These recommendations are clearly designed to ensure that companies set exemplary goals for themselves and adhere to their goals. A regular review of operational performance ensures that companies stick to their management objectives of profitability and growth. A review of financial performance ensures that the money is spent for the purposes for which they are meant and financial malpractices, if any, are detected at an early stage for which corrective action can be taken.

The most significant recommendation is regarding the composition of the board of directors. This will ensure that directors are independent and will function keeping the overall interest of only the company into account. The change in responsibilities and liabilities of nominee directors will also ensure that there is no conflict of interest between the institution they are representing and the company.

These recommendations on GCG are largely meant to protect the interests of shareholders and increase shareholder value. The investor will be comfortable investing in a company that follows recommended codes and practices. This will go a long way in bringing the small investor to the capital market, which it is shunning at the moment.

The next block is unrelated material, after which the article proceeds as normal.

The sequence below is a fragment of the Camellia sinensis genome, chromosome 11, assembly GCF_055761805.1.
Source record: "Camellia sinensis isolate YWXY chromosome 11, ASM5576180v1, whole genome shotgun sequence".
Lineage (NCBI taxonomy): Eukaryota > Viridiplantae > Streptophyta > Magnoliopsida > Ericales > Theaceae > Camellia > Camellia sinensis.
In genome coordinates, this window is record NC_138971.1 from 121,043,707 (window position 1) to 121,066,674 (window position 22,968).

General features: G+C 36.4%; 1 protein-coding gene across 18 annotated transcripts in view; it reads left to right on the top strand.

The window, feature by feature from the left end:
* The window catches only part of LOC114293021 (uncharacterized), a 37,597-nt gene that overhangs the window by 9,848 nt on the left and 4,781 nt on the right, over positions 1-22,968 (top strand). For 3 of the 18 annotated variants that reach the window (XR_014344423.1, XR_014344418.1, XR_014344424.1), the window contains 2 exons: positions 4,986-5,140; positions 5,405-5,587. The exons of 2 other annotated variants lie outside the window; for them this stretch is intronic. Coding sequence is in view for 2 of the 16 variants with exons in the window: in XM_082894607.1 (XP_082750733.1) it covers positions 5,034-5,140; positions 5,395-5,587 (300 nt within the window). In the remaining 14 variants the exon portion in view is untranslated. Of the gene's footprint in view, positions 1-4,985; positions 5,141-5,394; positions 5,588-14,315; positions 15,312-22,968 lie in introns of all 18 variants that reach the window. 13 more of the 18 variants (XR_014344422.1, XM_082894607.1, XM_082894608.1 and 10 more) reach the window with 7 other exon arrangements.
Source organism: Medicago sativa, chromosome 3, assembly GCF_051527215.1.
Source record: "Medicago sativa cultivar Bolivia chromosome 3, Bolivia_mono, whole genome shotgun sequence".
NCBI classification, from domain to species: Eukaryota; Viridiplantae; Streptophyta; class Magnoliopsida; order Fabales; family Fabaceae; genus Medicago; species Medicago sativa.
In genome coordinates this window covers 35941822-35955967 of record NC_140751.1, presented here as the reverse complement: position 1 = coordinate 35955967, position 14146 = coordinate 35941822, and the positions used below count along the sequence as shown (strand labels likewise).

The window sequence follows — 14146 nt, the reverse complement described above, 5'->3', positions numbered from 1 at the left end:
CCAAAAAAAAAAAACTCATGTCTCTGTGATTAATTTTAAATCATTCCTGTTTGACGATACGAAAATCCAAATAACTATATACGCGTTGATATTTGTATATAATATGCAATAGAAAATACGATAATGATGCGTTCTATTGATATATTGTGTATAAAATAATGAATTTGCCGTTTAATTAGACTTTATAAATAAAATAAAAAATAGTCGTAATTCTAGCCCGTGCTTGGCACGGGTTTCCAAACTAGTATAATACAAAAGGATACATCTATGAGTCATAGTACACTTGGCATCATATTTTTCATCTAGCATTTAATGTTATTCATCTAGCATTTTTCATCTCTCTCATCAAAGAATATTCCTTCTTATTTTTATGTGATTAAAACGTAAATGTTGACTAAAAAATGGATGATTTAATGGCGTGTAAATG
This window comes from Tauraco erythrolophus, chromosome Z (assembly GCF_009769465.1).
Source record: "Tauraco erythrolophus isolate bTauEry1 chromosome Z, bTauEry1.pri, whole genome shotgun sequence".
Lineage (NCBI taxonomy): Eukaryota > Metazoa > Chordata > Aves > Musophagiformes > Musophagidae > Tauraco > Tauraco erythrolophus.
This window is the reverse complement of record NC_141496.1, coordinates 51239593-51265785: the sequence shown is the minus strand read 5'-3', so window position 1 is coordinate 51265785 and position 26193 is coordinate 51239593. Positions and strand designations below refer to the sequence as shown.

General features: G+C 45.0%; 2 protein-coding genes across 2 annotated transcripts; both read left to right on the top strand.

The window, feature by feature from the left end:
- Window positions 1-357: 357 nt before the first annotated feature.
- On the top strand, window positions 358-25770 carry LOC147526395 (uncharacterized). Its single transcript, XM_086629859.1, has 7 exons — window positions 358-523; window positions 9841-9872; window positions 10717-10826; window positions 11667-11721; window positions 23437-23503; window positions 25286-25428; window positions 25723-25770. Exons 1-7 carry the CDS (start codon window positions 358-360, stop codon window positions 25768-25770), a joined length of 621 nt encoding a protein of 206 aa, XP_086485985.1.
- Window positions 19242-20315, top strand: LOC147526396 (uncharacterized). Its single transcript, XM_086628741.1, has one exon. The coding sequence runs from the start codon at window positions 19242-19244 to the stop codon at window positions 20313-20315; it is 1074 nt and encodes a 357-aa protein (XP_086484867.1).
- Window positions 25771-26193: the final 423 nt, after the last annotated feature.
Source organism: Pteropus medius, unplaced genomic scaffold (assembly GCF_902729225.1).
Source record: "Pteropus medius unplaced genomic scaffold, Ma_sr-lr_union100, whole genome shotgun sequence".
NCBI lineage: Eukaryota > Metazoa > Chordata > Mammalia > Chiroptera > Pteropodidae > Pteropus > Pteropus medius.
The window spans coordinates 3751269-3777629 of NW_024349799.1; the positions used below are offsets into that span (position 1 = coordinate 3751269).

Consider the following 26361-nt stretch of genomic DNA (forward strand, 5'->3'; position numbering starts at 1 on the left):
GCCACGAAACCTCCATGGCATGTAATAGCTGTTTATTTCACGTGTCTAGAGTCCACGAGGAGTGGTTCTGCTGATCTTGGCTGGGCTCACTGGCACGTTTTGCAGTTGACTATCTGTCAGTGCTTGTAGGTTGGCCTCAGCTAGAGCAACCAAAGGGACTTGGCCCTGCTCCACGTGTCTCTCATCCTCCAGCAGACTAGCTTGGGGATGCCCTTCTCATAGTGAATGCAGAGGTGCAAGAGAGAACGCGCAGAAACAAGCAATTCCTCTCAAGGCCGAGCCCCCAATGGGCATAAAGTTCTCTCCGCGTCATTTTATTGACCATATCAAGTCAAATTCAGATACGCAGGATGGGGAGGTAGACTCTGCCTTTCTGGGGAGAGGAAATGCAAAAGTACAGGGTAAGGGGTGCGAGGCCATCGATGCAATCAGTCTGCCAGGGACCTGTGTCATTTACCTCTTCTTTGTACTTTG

SEBI is awaiting recommendations from the general public and financial intermediaries after which it will study them and pass its ruling on the subject. Passing of the order could take some time, as there are some dissenting voices, especially with regard to the role of nominee directors.

Companies, however, would do well to start implementing the other recommendations of the committee without waiting for SEBI’s order as that would improve their internal efficiencies; it is not that only when ordered by the regulator that certain practices have to be implemented.

Companies like Infosys and Wipro have been implementing GCG much before certain practices became mandatory and the success achieved by these companies, their shareholders and other stakeholders are there for all to see and emulate.

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Wake up call for India Inc